In Brief

Consumer rights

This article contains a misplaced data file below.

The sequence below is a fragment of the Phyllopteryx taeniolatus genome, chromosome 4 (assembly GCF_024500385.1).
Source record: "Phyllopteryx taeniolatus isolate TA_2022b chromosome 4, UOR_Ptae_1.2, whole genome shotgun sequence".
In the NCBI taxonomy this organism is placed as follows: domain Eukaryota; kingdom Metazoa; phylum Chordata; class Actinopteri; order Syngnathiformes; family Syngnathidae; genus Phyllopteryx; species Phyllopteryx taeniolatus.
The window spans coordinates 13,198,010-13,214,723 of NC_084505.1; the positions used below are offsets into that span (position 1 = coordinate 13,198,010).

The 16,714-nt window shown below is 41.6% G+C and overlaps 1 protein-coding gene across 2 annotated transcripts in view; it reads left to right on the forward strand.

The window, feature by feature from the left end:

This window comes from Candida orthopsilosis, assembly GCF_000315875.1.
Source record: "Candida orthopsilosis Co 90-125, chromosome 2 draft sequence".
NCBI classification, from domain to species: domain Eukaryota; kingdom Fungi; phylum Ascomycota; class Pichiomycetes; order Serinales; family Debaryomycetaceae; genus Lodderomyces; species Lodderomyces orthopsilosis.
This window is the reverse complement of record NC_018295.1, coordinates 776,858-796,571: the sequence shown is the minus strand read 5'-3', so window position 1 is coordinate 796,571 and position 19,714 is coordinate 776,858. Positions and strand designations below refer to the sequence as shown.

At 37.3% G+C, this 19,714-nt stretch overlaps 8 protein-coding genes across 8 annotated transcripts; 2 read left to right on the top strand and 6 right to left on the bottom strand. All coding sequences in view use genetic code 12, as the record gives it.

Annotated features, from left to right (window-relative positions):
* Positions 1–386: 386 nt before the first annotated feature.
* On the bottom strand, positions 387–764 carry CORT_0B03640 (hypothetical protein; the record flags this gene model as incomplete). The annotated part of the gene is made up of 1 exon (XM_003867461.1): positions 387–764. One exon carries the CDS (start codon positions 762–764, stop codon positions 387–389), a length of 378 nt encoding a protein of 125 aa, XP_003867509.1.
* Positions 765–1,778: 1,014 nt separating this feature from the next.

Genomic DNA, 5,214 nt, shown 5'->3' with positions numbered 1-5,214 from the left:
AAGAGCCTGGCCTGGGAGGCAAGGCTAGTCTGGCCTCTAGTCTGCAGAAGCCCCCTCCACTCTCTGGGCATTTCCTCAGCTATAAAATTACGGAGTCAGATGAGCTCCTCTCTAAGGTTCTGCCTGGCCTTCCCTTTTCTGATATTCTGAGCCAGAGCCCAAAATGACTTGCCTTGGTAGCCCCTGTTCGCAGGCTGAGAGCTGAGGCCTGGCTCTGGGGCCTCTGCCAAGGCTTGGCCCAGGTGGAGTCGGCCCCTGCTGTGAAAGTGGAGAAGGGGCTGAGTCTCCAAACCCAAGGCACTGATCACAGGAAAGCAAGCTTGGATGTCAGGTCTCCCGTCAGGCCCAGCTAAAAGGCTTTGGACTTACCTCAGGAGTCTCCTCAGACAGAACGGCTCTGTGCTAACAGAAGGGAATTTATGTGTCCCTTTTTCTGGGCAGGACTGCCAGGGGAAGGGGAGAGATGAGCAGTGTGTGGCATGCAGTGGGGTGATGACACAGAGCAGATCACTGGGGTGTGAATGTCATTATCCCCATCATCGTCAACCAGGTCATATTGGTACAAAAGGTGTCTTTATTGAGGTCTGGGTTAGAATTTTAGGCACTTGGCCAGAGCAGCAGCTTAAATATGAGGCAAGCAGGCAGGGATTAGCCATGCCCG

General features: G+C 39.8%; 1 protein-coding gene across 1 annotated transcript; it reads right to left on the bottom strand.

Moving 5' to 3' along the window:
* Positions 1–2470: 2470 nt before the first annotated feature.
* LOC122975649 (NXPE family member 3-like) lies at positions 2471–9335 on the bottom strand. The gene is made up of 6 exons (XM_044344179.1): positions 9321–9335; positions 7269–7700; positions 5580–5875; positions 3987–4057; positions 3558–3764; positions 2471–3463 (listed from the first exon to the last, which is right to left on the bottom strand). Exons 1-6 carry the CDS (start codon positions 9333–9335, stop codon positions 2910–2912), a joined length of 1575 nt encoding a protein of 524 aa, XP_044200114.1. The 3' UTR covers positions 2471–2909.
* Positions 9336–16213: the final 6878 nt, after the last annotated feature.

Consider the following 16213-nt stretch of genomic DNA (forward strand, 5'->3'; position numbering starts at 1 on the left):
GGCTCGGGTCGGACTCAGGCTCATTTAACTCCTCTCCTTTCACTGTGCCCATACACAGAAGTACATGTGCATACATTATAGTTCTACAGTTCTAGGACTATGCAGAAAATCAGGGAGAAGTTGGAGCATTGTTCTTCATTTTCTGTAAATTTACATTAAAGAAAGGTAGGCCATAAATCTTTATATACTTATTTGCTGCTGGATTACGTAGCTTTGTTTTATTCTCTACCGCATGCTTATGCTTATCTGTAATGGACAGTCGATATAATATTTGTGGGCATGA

State-owned firms attract most complaints, ombudsman says The Consumer Ombudsman has ranked state-owned companies (DEKO) among the worst violators of consumer rights, according to a report released yesterday. The ombudsman blamed DEKOs for overcharging consumers and delays in providing connection services. Commercial stores were also placed on the offenders list, seen as selling faulty goods and running misleading advertising campaigns. Banks also got a mention for failing to stick to lending terms specified in contracts. In the last 12 months, consumers complaints from the three fields rose more than sevenfold, according to the ombudsman. Monastery burgled Police in Epirus seek thieves who took 35 valuable icons Police have launched a manhunt for thieves in Epirus, northwestern Greece, who stole 35 icons, some of which date back to the 17th century, from a monastery near the village of Makrino Anatoliko, in the Zagori area, authorities said yesterday. The theft is believed to have taken place late on Sunday or early Monday, according to police. Due to the size and weight of the icons, authorities believe that at least two thieves were involved in the heist. There have been no reports of the thieves being seen at the monastery, which has no resident monks. Landfill protest Angry residents rally near PM’s home Residents of Grammatiko, eastern Attica, last night staged a rally near the home of Prime Minister Costas Karamanlis in Rafina, protesting plans to build a new landfill in their area. At least three demonstrators were injured in the rally which police were summoned to contain. It is unclear how the injuries occurred. Synod convenes The Holy Synod of the Orthodox Church yesterday convened for the first time since the return to Greece of Archbishop Christodoulos, who did not attend the proceedings after doctors said it may strain his fragile health. The side effects of the cancer therapy Christodoulos, 68, has been receiving would make it very difficult for the archbishop to attend a session lasting several hours, doctors said. The archbishop spent more than two months in Miami, where he was due to undergo a liver transplant that was called off because his cancer had spread. Dangerous pool A group of 20 primary school children were rushed to a hospital in Ioannina, northwestern Greece, yesterday evening after suffering breathing problems and dizziness due to excessive chlorine in the water of the local swimming pool where they had been on a group excursion. The children, aged 9 to 12, started displaying symptoms after a malfunction in the system pumping chlorine into the pool, which released excessive quantities of the chemical into the water. The children, who had problems breathing and felt faint, were taken to hospital to recover. Farmer killing Police on Crete were yesterday investigating the death of a 59-year-old farmer found dead in his home in the Cretan prefecture of Iraklion. Costas Kounalis, found by his nephew, had been hit on the head with a chair, according to police, who said they had no leads as to the man’s killer. Bad food The Hellenic Food Authority (EFET) yesterday called for the withdrawal from supermarket shelves of 6 tons of prawns from India found to contain several toxins, including traces of sulfur. The prawns are in 700-gram packages bearing the trade name Sea World and have an expiry date of 16/03/09. EFET also called for the withdrawal of a batch of cans of Bulgarian aubergine salad found to have been infected with chemicals from the lids. Consumers are being asked to return the goods to their retailer. Illegal immigrants The coast guard arrested 13 illegal immigrants, including one woman, in the sea area of Psalidiou off the Aegean island of Kos, the Merchant Marine Ministry said yesterday. The illegal immigrants told authorities they had attempted to cross over into Greece from Turkey. No information was given regarding the nationalities of the immigrants.